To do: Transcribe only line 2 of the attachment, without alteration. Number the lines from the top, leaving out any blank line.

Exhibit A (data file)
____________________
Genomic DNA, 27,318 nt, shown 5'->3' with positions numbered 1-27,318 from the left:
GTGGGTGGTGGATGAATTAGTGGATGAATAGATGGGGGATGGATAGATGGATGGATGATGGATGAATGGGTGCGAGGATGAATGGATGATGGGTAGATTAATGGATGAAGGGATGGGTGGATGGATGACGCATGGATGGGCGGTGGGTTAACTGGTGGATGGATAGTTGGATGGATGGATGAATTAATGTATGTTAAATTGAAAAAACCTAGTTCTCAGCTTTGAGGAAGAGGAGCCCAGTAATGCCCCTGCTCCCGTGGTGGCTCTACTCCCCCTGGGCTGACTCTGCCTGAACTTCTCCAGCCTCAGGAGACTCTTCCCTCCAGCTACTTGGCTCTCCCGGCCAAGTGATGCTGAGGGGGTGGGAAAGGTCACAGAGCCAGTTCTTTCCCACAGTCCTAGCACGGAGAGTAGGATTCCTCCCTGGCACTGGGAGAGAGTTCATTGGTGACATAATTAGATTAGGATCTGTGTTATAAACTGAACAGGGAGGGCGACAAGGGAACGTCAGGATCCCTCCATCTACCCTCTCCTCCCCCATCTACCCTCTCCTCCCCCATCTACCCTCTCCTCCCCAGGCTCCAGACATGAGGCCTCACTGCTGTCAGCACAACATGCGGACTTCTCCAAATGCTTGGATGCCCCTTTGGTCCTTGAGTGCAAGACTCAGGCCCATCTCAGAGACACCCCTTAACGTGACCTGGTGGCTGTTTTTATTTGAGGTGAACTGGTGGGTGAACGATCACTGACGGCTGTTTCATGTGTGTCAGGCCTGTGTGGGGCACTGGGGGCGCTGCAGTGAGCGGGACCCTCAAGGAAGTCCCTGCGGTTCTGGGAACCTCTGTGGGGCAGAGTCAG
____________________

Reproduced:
GTGGGTGGTGGATGAATTAGTGGATGAATAGATGGGGGATGGATAGATGGATGGATGATGGATGAATGGGTGCGAGGATGAATGGATGATGGGTAGATTAATGGATGAAGGGATGGGTGGATGGATGACGCATGGATGGGCGGTGGGTTAACTGGTGGATGGATAGTTGGATGGATGGATGAATTAATGTATGTTAAATTGAAAAAACCTAGTTCTCAGCTTTGAGGAAGAGGAGCCCAGTAATGCCCCTGCTCCCGTGGTGGCTCTACTCCCCCTGGGCTGACTCTGCCTGAACTTCTCCAGCCTCAGGAGACTCTTCCCTCCAGCTACTTGGCTCTCCCGGCCAAGTGATGCTGAGGGGGTGGGAAAGGTCACAGAGCCAGTTCTTTCCCACAGTCCTAGCACGGAGAGTAGGATTCCTCCCTGGCACTGGGAGAGAGTTCATTGGTGACATAATTAGATTAGGATCTGTGTTATAAACTGAACAGGGAGGGCGACAAGGGAACGTCAGGATCCCTCCATCTACCCTCTCCTCCCCCATCTACCCTCTCCTCCCCCATCTACCCTCTCCTCCCCAGGCTCCAGACATGAGGCCTCACTGCTGTCAGCACAACATGCGGACTTCTCCAAATGCTTGGATGCCCCTTTGGTCCTTGAGTGCAAGACTCAGGCCCATCTCAGAGACACCCCTTAACGTGACCTGGTGGCTGTTTTTATTTGAGGTGAACTGGTGGGTGAACGATCACTGACGGCTGTTTCATGTGTGTCAGGCCTGTGTGGGGCACTGGGGGCGCTGCAGTGAGCGGGACCCTCAAGGAAGTCCCTGCGGTTCTGGGAACCTCTGTGGGGCAGAGTCAG